Malerkotla is famous for its vegetables and badge-making industry,[8] besides its poets and monuments.[9]


As per provisional data of 2011 census Malerkotla urban agglomeration had a population of 135,330, out of which males were 71,401 and females were 63,923. The literacy rate was 70.25 per cent.[10]

Religion in Malerkotla[11]
Religion Percent

Malerkotla had a population of 135,424 as of 2011 censuse report , Out of which Muslims form the majority numbering around 92,765 forming 68.5% of the city's population, while Hindus are numerically 28,044 comprising 20.71%, Sikhs are 12,864 comprising 9.5% of the city's population, Jains are 1,499 comprising 1.11% of the city's population and rest are 0.19%.


Nawab Sher Mohammad Khan Institute of Advanced Studies, Malerkotla
Govt. College, Malerkotla

Urdu is taught alongside Punjabi in Malerkotla schools due to the local Muslim majority.[] The Nawab Sher Mohammad Khan Institute of Advanced Studies in Urdu, Persian and Arabic is part of Punjabi University, Patiala, and is named after one of the founders of Malerkotla State.[12] It provides facilities for higher research in the languages and literature of Urdu and Persian up to PhD level and additionally runs classes for M.A. (Persian), Certificate courses (Urdu, Persian and Arabic), MSc (IT) 2 years, MSc (IT) Lateral entry, PGDCA (1 year), CCA (6 months) and M.A (psychology).There are other schools like Al Falah Public senior secondary School, The town school, sahibzada fateh Singh senior secondary public school, sita grammar school, sarvhitkari vidya Mandir, modern secular school, DAV public school and many more.



Malerkotla is situated on Delhi-Jakhal-Dhuri-Ludhiana Railway line. The nearest railway junctions are Dhuri 18 Kilometers, Ludhiana 45 Kilometers.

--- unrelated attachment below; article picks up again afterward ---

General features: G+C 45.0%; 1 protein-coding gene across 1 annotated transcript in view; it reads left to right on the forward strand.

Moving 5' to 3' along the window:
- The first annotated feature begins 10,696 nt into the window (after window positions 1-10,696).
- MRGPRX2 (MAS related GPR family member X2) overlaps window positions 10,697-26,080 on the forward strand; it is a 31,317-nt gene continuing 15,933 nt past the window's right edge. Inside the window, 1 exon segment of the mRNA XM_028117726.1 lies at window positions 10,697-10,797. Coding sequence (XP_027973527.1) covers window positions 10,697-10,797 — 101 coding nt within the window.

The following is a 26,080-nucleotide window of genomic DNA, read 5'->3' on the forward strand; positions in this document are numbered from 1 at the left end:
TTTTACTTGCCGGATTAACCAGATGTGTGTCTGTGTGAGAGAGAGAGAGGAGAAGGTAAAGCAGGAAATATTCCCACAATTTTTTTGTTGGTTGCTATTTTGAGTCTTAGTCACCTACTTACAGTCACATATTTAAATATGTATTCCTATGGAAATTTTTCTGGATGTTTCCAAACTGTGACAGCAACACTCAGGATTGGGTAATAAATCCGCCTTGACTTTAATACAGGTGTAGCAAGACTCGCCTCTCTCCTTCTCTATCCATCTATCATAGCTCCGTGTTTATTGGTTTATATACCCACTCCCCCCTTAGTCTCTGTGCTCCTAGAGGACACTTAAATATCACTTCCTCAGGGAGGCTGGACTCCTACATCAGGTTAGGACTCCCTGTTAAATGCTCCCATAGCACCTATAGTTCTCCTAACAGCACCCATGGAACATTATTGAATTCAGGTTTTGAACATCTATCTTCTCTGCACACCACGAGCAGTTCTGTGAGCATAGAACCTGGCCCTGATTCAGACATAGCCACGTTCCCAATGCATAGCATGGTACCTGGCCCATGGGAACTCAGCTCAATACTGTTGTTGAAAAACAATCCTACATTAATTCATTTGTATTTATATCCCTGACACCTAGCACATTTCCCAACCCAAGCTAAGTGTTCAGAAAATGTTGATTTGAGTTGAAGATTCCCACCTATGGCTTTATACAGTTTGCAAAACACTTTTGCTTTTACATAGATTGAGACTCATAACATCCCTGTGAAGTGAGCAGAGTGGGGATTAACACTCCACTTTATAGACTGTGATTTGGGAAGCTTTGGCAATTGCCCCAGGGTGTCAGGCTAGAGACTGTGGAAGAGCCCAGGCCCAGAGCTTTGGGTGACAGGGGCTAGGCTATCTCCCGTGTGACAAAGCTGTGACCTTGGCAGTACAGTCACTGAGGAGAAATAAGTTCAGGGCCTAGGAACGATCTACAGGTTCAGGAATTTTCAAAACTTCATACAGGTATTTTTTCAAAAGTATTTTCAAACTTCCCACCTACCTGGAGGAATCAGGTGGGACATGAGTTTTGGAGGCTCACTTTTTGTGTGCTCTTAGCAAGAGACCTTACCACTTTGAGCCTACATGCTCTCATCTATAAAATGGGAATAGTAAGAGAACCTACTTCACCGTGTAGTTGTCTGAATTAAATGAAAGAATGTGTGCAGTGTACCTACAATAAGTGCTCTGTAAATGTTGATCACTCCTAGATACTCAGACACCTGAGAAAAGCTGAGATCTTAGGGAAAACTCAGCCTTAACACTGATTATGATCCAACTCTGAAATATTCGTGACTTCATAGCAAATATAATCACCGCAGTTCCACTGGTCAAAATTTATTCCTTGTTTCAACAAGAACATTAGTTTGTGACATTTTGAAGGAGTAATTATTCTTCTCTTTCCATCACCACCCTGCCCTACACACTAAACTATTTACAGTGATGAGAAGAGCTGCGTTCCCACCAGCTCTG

The nearest airports to Malerkotla are:

Notable residents


  1. ^ Malerkotla Punjab at
  2. ^ a b c Goyal, Sushil (19 August 2006). "'Malerkotla has Guru's blessings'". The Tribune. Retrieved 2013.
  3. ^ A people's gratitude Archived 14 May 2008 at the Wayback Machine The Sikh Review, Issue No. 14, November 2003
  4. ^ Rebels Against the British Rule (1995). Bhai Nahar Singh & Bhai Kirpal Singh. Atlantic Publishers & Distributors; Page XXI
  5. ^ The Legend of Malerkotla: A Tale from the Punjab (2004) Archived 19 October 2007 at the Wayback Machine 48 min, DVD, ISBN 978-0-8026-0761-4.
  6. ^ Bigelow, Anna B (2 December 2000). "Malerkotla: A heritage going to seed". The Tribune. Retrieved 2013.
  7. ^ Malerkotla Muslims.. Archived 2 September 2009 at the Wayback Machine The India Express, August 14, 1997.
  8. ^ Chhibber, Maneesh (19 August 2006). "Where peace reigns supreme". The Tribune. Retrieved 2013.
  9. ^ Bigelow, Anna B (21 April 2001). "Tales lost to time". The Tribune. Retrieved 2013.
  10. ^ "Urban Agglomerations/Cities having population 1 lakh and above" (PDF). Provisional Population Totals, Census of India 2011. Retrieved 2012.
  11. ^ "Malerkotla City Population Census 2011 - Punjab".
  12. ^ "Urdu academy for Malerkotla". The Indian Express. 20 January 1999.[permanent dead link]

Further reading

  • Kinship and the Political Order: The Afghan Sherwani Chiefs of Malerkotla (1454-1947), Contributions to Indian Sociology, Vol. 28, No. 2, 203-241 (1994).

External links

  This article uses material from the Wikipedia page available here. It is released under the Creative Commons Attribution-Share-Alike License 3.0.